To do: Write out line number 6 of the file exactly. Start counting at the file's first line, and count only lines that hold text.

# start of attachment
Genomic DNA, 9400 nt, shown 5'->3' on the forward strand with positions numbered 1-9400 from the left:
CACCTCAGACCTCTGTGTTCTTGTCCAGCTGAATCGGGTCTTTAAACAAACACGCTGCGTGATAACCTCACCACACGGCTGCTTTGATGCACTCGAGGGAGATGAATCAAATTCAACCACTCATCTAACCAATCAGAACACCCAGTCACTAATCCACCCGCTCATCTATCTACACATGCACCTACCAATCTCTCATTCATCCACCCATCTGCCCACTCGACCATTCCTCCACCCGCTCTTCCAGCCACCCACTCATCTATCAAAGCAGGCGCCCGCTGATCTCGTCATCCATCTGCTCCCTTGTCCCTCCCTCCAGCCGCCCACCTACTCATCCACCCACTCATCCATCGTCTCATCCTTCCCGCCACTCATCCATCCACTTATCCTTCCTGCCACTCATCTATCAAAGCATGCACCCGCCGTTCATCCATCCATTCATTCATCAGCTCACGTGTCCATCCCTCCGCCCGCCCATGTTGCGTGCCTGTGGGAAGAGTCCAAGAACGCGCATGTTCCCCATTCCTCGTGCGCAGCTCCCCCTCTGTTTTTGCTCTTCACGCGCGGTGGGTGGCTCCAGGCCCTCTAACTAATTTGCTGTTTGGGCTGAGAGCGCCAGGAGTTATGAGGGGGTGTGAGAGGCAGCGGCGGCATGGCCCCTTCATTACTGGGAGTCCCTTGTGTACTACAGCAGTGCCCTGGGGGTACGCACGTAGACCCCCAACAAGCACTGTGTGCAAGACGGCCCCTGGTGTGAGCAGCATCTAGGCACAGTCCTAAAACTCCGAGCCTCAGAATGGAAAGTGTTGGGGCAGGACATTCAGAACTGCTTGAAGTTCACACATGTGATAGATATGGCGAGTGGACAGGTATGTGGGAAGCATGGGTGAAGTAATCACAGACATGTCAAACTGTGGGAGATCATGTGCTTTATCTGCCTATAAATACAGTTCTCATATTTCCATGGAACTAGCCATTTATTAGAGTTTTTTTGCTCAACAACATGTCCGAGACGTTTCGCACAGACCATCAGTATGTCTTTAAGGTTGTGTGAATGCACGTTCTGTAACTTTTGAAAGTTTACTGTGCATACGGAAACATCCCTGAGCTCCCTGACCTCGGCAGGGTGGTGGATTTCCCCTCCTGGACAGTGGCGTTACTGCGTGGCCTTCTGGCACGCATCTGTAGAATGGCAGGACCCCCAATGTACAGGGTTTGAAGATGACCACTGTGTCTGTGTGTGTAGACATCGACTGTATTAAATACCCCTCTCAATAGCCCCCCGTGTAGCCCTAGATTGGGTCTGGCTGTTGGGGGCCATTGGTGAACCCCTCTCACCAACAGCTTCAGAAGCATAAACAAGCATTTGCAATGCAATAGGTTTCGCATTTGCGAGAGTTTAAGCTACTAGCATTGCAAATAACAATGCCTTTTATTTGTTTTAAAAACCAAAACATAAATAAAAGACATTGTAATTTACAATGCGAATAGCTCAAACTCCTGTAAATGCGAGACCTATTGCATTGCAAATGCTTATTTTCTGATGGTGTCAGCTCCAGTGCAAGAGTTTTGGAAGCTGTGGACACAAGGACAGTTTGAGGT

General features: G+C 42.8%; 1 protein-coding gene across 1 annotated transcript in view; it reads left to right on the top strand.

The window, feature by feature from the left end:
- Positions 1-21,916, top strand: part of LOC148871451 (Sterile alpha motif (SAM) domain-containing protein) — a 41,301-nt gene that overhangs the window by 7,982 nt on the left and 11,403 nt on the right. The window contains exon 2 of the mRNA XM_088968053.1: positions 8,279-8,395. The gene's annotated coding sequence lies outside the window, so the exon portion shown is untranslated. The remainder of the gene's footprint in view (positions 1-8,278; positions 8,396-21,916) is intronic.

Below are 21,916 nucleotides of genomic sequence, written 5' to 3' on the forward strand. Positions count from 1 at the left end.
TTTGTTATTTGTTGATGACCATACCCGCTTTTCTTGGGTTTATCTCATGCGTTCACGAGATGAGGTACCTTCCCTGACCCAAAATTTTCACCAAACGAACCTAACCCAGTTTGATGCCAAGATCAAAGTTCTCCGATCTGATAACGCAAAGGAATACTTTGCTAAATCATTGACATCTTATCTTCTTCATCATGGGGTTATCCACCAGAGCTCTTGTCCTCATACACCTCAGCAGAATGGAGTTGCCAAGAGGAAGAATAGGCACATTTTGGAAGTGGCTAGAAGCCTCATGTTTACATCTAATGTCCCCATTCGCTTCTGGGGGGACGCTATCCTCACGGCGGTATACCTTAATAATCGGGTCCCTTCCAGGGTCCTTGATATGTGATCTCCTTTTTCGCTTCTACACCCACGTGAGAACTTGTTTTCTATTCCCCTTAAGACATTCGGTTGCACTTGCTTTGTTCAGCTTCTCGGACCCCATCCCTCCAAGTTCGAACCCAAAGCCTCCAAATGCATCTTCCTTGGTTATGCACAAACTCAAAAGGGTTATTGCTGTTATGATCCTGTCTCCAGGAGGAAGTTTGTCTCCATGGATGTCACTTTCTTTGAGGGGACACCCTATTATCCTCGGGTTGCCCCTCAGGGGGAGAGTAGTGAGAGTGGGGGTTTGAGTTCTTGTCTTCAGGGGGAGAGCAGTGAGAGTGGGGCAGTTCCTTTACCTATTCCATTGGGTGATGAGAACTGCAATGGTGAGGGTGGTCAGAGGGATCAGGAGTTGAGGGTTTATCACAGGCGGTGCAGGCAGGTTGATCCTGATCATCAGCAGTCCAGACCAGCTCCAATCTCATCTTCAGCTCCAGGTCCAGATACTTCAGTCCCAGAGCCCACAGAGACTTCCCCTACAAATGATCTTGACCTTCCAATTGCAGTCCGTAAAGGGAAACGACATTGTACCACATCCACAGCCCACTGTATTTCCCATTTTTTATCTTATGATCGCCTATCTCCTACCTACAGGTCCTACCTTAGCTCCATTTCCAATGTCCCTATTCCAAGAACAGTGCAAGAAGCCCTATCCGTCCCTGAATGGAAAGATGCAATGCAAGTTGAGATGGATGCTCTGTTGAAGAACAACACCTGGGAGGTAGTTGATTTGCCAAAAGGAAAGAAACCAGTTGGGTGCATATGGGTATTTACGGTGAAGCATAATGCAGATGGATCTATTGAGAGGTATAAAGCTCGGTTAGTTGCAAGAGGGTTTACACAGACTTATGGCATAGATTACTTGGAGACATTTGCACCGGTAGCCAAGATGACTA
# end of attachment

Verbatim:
Below are 21,916 nucleotides of genomic sequence, written 5' to 3' on the forward strand. Positions count from 1 at the left end.